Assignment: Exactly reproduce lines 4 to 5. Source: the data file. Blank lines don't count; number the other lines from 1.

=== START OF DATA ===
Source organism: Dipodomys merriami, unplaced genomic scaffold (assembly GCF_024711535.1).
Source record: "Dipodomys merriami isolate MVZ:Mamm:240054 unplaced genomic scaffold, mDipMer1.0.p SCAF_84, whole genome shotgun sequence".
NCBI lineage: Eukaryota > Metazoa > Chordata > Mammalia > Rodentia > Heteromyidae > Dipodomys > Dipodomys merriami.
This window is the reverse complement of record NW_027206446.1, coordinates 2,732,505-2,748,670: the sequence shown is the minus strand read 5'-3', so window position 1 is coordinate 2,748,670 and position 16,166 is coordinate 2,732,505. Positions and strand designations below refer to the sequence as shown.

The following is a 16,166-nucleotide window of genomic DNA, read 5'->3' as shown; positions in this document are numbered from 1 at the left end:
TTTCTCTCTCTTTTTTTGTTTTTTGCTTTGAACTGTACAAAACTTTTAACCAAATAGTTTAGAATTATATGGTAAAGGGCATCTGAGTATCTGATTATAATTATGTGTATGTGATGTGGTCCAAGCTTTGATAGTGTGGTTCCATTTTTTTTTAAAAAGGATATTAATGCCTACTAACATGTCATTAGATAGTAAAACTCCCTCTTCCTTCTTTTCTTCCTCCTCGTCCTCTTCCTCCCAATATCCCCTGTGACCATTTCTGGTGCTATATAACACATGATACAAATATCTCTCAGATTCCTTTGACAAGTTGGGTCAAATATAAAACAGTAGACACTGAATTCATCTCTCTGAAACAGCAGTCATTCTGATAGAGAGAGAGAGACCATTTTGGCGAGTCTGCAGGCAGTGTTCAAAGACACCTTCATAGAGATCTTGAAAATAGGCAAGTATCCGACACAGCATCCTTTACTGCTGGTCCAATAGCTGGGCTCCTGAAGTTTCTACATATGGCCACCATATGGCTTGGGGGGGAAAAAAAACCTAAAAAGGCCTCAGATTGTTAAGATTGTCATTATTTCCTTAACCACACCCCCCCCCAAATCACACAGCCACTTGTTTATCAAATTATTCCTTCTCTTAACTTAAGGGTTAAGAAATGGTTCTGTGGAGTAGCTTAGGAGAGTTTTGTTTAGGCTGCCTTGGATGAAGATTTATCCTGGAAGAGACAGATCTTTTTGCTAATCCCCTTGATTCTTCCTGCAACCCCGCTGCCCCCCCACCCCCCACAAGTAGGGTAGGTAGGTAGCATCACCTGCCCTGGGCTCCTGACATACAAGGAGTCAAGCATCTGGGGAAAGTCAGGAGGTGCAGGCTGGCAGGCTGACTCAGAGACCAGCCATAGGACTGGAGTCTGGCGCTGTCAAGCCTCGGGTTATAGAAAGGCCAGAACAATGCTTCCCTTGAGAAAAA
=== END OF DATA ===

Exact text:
This window is the reverse complement of record NW_027206446.1, coordinates 2,732,505-2,748,670: the sequence shown is the minus strand read 5'-3', so window position 1 is coordinate 2,748,670 and position 16,166 is coordinate 2,732,505. Positions and strand designations below refer to the sequence as shown.

The following is a 16,166-nucleotide window of genomic DNA, read 5'->3' as shown; positions in this document are numbered from 1 at the left end: